“You made your bed, now lay in it.”
I can’t tell you how many times I heard that growing up and then as an adult from family. Whenever I made a mistake and I just needed to talk about it that was the response, “You made your bed, now lay in it”. I was being told I was on my own, at least in my mind. Especially when it came to my ex partner.
I was married for 10, unhappy years. When brain trauma from her childhood began to take its toll on her, and our marriage, I needed help and didn’t know necessarily how to ask for it. That was a serious problem I had to straighten out in prison because it was a major factor in my crime, having emotional turmoil and not knowing what to do about it or how to ask for help. Instead, all that went through my head is “You made your bed, now lay in it.”
I’ve repeated that phrase like a mantra for over 20 years. It’s never once helped. In fact, it does the opposite, it hurts. It makes me feel caged, alone and not worth helping or beyond anyone’s help- even though that may not be what is actually being implied every time. Sometimes it’s being said to remind one of taking responsibility for ones actions.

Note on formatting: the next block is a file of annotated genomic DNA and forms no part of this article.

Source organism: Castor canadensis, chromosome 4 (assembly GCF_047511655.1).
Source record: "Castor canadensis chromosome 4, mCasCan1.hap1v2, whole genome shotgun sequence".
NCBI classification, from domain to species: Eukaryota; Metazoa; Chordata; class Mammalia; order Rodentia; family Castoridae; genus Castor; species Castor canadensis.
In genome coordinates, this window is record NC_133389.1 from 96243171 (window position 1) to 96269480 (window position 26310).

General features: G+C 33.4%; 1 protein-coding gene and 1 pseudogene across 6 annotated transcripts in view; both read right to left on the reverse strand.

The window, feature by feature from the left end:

A big part of my change has been trusting my body more, my decisions. Thinking things through and really taking stock of what’s going on inside of me. Because I know that I am actively making my “bed”. Still, hearing that phrase is like losing a soccer game because I missed the goal and as I walk off the field, a little ashamed, someone I love says “You lost the game for everyone because you missed the goal”. It hurts way more than it could ever help.
But here I am nearly 40 and learning that I need to trust my decisions and my mistakes. My mistakes are the reason I improve, the reason I have such a comfortable “bed” and nearly everyone close to me does too. Because instead of me making my “bed” alone, I ask for help. It turns out much neater that way.
I’ve always known “how” to ask for help. But *when*, that was the issue. Now I know better and I know that perhaps even more important, *who*. I’ve learned to ask for help from the folks who encourage and point out how to improve, not just that I didn’t perform. That’s the person I’ve become too.